King Albert calls for unity on Belgium's national day

In a speech to celebrate the Belgian national day on Sunday, King Albert II reiterated his commitment to a united Belgium, days after he refused Prime Minister Yves Leterme's offer of resignation amidst a 6 month-long constitutional crisis.


Belgium's King Albert II appealed on Sunday for "union and tolerance," as efforts continued to solve the country's political crisis between its French-speaking and Flemish communities.

But some observers thought they also detected approval for some kind of institutional change.

"Our country is going through serious political difficulties," he said in his traditional speech to the nation on the eve of Belgium's national holiday, broadcast separately in French- and Dutch-language versions.

"But I would like to remind you that difficulties and crises are also opportunities to bounce back, to rally," he added.

"Division in our spirits is not fatal, union and tolerance with respect to each federal entity is the only possible way forward in our democratic society."

The king invoked the the memory of his brother King Baudouin's commitment for cohesion. Baudouin died in 1993.

"King Baudouin was a strong advocate for the unity and the cohesion of the country while respecting its diversity," he said.

His brother had been convinced that the multi-cultural character of the country was the country's strength, he added.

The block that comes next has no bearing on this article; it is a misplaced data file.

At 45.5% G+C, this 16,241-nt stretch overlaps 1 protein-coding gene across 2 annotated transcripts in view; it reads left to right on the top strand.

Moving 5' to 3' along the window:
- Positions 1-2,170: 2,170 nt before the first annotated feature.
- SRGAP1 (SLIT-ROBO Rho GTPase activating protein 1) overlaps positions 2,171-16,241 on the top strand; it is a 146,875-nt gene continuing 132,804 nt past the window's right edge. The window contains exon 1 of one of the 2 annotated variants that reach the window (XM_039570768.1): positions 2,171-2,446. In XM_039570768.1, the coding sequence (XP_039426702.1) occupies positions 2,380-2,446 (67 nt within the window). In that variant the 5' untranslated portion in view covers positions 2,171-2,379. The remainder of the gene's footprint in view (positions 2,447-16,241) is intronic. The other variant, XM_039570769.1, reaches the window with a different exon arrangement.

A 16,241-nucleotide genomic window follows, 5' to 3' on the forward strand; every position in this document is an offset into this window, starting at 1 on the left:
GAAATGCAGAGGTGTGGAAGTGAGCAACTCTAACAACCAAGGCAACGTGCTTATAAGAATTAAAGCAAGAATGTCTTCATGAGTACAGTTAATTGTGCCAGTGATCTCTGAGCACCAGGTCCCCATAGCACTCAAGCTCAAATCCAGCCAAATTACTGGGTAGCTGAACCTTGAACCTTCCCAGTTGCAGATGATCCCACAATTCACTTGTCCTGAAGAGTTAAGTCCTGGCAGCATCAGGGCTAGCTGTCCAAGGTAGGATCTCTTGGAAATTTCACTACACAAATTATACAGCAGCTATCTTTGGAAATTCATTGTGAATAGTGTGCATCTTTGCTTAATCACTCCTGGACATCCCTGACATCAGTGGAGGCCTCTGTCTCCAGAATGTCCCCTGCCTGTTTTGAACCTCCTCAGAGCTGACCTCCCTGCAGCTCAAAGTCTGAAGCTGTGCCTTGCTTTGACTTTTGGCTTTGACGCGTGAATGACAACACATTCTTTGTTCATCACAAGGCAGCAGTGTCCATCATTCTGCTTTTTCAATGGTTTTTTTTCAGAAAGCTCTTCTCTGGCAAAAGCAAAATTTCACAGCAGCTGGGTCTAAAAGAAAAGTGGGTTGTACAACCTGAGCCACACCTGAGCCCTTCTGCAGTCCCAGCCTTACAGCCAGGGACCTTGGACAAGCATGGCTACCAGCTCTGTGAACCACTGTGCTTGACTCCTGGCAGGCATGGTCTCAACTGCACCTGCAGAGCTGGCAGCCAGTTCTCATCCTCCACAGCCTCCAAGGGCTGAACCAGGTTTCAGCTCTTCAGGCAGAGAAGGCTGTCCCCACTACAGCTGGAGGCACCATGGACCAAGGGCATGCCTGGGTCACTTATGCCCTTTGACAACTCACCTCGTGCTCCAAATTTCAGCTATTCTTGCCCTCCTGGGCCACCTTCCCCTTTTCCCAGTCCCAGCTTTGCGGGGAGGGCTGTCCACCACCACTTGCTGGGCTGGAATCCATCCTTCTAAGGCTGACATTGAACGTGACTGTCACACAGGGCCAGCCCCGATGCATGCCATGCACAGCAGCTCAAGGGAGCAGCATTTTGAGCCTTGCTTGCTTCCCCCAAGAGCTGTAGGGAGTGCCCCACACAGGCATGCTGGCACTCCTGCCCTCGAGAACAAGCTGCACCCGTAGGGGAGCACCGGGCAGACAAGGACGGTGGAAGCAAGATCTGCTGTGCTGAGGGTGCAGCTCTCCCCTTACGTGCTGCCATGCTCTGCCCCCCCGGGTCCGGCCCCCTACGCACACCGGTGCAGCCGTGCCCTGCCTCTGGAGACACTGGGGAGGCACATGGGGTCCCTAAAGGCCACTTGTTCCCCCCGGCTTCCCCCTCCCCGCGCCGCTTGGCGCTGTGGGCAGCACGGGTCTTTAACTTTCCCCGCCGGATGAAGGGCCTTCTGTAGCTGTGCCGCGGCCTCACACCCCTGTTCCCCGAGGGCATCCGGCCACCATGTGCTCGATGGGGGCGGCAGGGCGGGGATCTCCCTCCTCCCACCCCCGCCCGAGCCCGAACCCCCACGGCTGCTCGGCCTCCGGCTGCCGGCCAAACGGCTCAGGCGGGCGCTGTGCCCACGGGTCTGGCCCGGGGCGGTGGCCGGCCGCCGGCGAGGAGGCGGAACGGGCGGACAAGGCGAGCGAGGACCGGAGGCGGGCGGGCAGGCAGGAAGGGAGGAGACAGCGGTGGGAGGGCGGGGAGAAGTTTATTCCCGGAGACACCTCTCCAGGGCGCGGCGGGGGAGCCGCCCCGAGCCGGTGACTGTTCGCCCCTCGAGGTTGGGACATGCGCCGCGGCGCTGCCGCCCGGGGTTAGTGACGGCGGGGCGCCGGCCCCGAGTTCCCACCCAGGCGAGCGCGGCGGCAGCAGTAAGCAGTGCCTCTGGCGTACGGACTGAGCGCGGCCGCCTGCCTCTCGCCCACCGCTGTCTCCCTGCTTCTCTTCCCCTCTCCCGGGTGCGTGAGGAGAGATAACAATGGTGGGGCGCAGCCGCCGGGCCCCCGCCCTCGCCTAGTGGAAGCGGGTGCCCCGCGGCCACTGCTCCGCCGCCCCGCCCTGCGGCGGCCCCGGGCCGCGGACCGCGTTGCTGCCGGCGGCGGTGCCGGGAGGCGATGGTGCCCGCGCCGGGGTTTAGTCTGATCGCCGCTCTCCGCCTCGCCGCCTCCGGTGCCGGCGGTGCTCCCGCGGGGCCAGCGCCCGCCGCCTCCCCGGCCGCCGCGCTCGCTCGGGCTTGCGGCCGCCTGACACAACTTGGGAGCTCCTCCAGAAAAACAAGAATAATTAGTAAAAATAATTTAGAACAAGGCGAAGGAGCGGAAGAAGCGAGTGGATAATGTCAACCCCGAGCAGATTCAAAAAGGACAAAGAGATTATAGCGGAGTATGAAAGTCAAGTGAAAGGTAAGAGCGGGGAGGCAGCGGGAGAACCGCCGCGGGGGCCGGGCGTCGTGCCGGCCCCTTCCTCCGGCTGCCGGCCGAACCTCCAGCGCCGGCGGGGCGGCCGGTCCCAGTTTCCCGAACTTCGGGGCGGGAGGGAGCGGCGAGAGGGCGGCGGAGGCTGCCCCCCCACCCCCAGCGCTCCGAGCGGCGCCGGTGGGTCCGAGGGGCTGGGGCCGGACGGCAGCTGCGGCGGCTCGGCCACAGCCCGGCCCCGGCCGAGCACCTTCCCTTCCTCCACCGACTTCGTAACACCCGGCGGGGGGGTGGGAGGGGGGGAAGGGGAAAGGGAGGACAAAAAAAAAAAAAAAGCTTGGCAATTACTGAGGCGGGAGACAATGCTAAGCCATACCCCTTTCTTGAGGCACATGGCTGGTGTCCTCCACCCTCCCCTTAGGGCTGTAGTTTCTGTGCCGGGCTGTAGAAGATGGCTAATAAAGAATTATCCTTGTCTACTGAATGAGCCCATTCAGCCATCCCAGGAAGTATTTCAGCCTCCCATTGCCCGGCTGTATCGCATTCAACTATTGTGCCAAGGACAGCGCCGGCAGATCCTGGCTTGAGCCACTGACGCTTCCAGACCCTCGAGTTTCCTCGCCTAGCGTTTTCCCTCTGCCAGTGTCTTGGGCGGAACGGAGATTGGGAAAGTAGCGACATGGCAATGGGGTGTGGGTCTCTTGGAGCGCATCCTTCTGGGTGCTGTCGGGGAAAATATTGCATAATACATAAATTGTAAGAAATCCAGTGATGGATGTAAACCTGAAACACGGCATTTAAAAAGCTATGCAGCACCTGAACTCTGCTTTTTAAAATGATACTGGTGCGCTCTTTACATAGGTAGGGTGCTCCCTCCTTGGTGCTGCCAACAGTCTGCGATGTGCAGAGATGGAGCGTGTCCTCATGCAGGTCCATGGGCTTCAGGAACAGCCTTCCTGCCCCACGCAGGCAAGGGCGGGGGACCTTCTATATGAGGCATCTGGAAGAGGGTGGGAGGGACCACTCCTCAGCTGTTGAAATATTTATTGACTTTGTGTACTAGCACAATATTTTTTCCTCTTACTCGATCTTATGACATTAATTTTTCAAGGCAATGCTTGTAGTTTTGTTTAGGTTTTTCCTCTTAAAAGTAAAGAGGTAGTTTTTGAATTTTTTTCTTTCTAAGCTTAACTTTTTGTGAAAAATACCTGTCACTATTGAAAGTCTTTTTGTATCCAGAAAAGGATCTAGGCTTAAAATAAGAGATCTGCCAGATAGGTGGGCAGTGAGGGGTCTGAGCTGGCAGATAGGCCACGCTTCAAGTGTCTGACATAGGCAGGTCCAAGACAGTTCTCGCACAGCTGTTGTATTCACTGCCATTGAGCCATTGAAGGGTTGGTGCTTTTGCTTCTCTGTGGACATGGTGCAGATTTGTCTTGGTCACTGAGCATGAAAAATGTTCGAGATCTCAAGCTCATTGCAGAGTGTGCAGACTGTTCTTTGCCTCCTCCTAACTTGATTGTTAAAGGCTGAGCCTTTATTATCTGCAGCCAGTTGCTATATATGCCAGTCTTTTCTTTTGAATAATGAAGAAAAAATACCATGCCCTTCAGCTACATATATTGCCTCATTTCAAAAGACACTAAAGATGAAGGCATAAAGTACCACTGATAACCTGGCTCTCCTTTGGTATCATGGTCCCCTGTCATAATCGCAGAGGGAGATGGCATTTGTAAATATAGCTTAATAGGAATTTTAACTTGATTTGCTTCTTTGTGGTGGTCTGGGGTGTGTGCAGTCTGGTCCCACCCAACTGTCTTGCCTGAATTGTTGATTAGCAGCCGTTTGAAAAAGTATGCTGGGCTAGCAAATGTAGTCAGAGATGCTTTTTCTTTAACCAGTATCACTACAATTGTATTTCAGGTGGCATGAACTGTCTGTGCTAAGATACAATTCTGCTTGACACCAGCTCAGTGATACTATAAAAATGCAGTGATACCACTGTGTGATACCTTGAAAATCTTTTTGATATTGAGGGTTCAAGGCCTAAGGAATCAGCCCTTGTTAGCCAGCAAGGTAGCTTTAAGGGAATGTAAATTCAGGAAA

But the king also said: "We must invent new ways of living together in our country."

Herve de Ghellinck, chief political analyst for Belgium's French-language broadcasters RTBF took that as a clear signal.

"He is saying clearly that we must have a real institutional overhaul."

The king has instructed three senior politicians to try to find a solution to Flemish demands for greater autonomy and federal reform. They must report back by July 31.

The Belgian media said the king was "prudent" for only devoting a small part of his 12-minute speech to the institutional crisis and instead talking largely about poverty, unemployment, Africa and youth suicide.

The speech had to be approved by Belgium's Prime Minister Yves Leterme, who this week offered his resignation to the king only to have it refused.

Flemish nationalists on Saturday threatened to pull out of Leterme's troubled coalition by the end of the month.

Flanders, Belgium's Dutch-speaking northern half, has long sought more regional powers to reflect its prosperity. It also resents subsidising the less affluent, French-speaking Wallonia region to its south.

Leterme has been trying to solve the political crisis since March, when he took office for a third attempt at forming a government after nine months following the June 2007 elections when Belgium was without formal leadership.


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